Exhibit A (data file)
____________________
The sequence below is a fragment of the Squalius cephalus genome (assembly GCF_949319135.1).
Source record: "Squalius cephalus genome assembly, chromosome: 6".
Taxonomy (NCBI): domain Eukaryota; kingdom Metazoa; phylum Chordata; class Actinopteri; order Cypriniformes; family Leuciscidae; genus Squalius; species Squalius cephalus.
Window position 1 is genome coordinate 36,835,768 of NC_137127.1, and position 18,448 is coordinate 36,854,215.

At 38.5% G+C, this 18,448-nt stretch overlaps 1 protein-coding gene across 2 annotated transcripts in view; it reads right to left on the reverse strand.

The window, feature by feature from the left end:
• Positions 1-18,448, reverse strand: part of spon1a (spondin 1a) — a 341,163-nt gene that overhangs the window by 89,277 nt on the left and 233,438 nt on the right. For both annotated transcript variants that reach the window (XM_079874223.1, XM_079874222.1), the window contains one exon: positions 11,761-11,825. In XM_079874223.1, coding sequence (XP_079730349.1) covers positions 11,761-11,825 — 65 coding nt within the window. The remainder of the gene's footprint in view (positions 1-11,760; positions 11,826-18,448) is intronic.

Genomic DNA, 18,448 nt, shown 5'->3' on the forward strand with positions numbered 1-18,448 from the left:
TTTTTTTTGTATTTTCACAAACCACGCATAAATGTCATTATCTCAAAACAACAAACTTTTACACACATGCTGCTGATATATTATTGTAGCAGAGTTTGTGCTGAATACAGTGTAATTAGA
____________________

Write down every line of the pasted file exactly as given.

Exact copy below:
The sequence below is a fragment of the Squalius cephalus genome (assembly GCF_949319135.1).
Source record: "Squalius cephalus genome assembly, chromosome: 6".
Taxonomy (NCBI): domain Eukaryota; kingdom Metazoa; phylum Chordata; class Actinopteri; order Cypriniformes; family Leuciscidae; genus Squalius; species Squalius cephalus.
Window position 1 is genome coordinate 36,835,768 of NC_137127.1, and position 18,448 is coordinate 36,854,215.

At 38.5% G+C, this 18,448-nt stretch overlaps 1 protein-coding gene across 2 annotated transcripts in view; it reads right to left on the reverse strand.

The window, feature by feature from the left end:
• Positions 1-18,448, reverse strand: part of spon1a (spondin 1a) — a 341,163-nt gene that overhangs the window by 89,277 nt on the left and 233,438 nt on the right. For both annotated transcript variants that reach the window (XM_079874223.1, XM_079874222.1), the window contains one exon: positions 11,761-11,825. In XM_079874223.1, coding sequence (XP_079730349.1) covers positions 11,761-11,825 — 65 coding nt within the window. The remainder of the gene's footprint in view (positions 1-11,760; positions 11,826-18,448) is intronic.

Genomic DNA, 18,448 nt, shown 5'->3' on the forward strand with positions numbered 1-18,448 from the left:
TTTTTTTTGTATTTTCACAAACCACGCATAAATGTCATTATCTCAAAACAACAAACTTTTACACACATGCTGCTGATATATTATTGTAGCAGAGTTTGTGCTGAATACAGTGTAATTAGA